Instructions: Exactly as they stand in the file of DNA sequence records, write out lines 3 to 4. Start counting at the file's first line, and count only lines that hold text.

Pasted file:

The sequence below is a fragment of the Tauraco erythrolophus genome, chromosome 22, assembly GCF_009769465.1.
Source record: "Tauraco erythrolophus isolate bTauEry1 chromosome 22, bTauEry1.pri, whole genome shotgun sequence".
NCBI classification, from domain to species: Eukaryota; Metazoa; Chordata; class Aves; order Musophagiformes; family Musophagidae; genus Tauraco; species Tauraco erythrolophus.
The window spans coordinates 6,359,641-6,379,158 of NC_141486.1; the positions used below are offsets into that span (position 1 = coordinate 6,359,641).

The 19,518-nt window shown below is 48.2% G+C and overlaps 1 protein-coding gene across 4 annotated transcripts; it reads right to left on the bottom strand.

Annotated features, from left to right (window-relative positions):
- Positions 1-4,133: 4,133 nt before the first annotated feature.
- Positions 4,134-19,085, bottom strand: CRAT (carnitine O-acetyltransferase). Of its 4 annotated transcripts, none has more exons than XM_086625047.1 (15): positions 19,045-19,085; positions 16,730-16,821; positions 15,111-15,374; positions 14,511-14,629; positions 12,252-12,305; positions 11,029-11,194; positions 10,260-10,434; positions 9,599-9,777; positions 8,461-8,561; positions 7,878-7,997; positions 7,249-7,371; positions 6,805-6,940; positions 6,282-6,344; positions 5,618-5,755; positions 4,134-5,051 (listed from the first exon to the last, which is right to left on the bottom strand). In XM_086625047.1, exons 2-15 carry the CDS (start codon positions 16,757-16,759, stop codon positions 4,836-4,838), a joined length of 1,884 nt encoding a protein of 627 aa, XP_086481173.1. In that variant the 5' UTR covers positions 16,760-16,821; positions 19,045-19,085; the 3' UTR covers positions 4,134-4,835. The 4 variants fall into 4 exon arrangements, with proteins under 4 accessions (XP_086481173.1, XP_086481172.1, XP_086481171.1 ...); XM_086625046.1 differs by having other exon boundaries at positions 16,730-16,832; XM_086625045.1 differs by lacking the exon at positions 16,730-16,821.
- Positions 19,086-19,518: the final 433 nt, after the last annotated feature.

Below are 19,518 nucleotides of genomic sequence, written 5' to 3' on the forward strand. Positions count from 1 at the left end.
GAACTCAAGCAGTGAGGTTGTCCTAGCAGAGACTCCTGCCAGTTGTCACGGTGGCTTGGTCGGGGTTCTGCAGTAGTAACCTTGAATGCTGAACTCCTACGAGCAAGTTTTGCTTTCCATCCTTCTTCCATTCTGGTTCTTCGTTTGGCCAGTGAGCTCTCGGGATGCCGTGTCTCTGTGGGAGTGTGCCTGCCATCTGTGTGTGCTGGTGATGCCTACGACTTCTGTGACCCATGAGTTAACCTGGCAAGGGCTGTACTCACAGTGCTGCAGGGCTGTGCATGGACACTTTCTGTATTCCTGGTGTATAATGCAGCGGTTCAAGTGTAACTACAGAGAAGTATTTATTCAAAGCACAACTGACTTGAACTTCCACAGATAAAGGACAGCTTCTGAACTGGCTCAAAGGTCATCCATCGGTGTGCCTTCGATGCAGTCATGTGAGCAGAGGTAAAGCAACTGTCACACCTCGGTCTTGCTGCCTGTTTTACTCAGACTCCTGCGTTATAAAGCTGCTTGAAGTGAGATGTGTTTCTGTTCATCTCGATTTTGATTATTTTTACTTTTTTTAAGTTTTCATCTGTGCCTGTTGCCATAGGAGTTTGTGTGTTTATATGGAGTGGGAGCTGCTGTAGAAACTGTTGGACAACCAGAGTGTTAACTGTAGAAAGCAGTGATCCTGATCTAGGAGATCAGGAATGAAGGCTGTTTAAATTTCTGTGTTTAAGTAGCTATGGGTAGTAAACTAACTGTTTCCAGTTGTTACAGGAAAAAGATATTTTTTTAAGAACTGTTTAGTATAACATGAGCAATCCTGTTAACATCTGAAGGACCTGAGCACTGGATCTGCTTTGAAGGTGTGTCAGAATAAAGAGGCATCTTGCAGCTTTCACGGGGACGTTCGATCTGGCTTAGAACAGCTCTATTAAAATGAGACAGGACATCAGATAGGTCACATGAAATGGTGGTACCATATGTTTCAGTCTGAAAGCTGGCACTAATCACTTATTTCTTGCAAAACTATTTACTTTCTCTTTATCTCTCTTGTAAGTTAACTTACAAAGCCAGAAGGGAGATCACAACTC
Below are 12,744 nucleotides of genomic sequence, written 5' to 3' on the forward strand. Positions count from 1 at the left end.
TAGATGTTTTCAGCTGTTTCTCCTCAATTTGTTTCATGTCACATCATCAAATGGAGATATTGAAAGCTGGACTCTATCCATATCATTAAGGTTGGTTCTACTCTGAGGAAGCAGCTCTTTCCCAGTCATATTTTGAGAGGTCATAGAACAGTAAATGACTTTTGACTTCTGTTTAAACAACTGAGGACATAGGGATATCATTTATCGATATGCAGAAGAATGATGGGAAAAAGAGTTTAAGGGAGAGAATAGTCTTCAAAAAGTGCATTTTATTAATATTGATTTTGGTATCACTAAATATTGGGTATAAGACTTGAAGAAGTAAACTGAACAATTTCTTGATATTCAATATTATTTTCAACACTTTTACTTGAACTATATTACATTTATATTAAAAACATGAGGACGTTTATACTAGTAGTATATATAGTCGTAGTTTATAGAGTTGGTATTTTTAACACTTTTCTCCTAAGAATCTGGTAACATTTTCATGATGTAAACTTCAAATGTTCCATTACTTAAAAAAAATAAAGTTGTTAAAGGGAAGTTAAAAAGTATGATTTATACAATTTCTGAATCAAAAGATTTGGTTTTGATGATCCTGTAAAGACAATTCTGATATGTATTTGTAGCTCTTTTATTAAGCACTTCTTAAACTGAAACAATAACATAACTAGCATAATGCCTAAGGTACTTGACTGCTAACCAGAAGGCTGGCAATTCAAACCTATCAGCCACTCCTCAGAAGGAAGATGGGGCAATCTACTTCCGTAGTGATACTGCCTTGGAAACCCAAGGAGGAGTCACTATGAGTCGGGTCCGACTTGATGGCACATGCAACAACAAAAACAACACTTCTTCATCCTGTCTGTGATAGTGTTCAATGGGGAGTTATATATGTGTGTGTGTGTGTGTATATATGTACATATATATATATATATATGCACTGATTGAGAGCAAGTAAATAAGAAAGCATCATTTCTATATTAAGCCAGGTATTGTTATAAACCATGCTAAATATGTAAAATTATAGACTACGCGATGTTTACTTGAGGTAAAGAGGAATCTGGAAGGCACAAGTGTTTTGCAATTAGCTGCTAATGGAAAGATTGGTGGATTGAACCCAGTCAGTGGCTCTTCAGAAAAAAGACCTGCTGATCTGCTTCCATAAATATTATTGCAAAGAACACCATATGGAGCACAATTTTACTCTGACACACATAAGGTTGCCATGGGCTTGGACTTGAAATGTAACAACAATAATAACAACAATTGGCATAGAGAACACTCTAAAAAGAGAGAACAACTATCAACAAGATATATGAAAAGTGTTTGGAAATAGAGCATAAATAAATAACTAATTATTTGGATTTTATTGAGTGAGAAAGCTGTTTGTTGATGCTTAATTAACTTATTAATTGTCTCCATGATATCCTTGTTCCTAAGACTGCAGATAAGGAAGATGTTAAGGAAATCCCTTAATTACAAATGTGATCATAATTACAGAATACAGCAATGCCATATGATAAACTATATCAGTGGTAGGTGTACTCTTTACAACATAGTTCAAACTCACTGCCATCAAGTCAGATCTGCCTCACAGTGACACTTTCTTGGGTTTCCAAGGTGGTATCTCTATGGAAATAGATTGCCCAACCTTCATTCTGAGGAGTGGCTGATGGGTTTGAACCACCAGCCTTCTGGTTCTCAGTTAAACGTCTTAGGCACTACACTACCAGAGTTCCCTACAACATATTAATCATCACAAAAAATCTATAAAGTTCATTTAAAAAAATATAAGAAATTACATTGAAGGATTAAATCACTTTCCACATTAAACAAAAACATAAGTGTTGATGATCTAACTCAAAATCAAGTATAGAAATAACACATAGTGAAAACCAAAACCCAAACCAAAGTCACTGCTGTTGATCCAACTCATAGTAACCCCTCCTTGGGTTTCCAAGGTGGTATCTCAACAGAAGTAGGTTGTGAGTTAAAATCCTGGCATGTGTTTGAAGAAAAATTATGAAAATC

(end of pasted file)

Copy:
NCBI classification, from domain to species: Eukaryota; Metazoa; Chordata; class Aves; order Musophagiformes; family Musophagidae; genus Tauraco; species Tauraco erythrolophus.
The window spans coordinates 6,359,641-6,379,158 of NC_141486.1; the positions used below are offsets into that span (position 1 = coordinate 6,359,641).